Dowser, using divining rod and pendulum, tries to summon badly needed rain
Photos by Tom Rivers
ALBION – Dave Porter, a dowser from Wellsville, visited Watt Farms in Albion today, trying to summon rain. He holds a divining rod which directs him to a spot in an orchard off Route 98 near the Watt Farms Country Market.
Porter, 73, is a retired school administrator. For the past 18 years, he has been a dowser, helping people find water as a hobby. He usually is called to help find an ideal spot to drill a well or to locate a spring. Today was his first time trying to activate rainclouds.
“You have to connect yourself to the earth because the earth has all kinds of energies,” Porter said.
Porter holds a pendulum that was swinging wildly in the first row in the orchard, just south of the road behind the farm market. When the pendulum swings in a fast pace, Porter said there is a lot of energy in that location.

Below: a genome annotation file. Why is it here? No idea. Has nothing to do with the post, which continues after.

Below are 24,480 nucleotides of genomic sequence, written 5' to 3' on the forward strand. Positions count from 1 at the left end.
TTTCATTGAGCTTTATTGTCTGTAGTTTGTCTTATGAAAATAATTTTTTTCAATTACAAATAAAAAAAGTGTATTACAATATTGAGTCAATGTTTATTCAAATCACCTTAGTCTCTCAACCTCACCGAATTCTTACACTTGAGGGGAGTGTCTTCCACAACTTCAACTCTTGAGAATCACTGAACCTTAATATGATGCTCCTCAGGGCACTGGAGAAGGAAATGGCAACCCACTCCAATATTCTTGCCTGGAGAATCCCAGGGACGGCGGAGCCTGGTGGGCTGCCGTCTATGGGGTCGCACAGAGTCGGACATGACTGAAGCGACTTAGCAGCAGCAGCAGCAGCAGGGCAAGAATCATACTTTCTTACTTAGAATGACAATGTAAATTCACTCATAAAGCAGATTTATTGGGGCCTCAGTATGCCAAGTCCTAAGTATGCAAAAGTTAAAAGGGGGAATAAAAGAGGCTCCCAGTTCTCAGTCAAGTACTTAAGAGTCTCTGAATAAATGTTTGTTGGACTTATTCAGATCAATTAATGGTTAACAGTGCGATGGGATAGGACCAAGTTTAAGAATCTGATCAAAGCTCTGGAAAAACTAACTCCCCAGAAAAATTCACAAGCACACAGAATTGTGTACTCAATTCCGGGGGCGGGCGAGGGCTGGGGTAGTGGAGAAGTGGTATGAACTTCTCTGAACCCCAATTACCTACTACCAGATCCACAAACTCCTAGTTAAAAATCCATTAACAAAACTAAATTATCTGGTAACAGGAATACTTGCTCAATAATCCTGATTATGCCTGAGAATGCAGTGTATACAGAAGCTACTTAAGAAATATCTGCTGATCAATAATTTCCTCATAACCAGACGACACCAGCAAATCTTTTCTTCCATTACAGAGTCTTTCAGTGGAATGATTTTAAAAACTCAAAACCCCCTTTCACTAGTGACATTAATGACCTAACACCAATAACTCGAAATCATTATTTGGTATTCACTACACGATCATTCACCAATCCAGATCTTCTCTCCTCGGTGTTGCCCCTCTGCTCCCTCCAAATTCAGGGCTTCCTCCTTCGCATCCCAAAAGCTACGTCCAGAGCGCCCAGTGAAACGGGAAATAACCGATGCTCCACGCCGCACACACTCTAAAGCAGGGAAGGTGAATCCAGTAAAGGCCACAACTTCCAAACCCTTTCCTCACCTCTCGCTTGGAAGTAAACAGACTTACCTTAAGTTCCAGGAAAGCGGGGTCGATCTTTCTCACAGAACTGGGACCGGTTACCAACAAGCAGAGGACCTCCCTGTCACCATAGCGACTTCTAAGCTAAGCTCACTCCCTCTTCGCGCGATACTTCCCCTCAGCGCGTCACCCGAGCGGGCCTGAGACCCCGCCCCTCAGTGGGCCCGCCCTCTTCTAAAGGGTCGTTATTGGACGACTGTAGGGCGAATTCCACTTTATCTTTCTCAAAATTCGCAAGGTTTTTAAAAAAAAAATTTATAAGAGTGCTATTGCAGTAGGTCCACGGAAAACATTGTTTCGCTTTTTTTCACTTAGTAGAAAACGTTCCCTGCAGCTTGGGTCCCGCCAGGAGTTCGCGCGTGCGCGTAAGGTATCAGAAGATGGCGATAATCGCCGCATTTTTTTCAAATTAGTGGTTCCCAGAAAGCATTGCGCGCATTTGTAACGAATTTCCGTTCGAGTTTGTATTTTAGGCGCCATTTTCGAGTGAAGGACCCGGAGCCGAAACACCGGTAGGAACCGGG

Then he brings out two divining rods. He asks a higher being for permission to be a dowser in that location. If the rods cross, the answer is yes. He received that OK and then requested permission to ask for rain to come to the area. The divining rods again crossed, signifying “yes.” Porter said he doesn’t cause the rods to either cross or move apart.
Porter asked if there would be significant rain in a week? The divining rods moved apart, for a “no” answer. He asked if it would be in five days, and the rods stayed apart. He asked if it would be four days – again they wouldn’t cross.
When Porter asked if there would be a significant rain in three days, the divining rods slowly crossed.
He asked if it would rain in two days, but the rods stayed apart.
He believes the divining rods are predicting rain in 3 to 3 ½ days. This was on Wednesday at 11:30 a.m. That would mean the area should expect rain on Saturday.
“We’ll see what happens,” he said.
Karen Watt of Watt Farms invited Porter to try dowsing at the farm. She said the local farms are in dire need of rain. The region could use a major soaking. That could make a $50 million difference on the local agricultural economy, she said.
“We need a whole day of nothing but rain,” she said.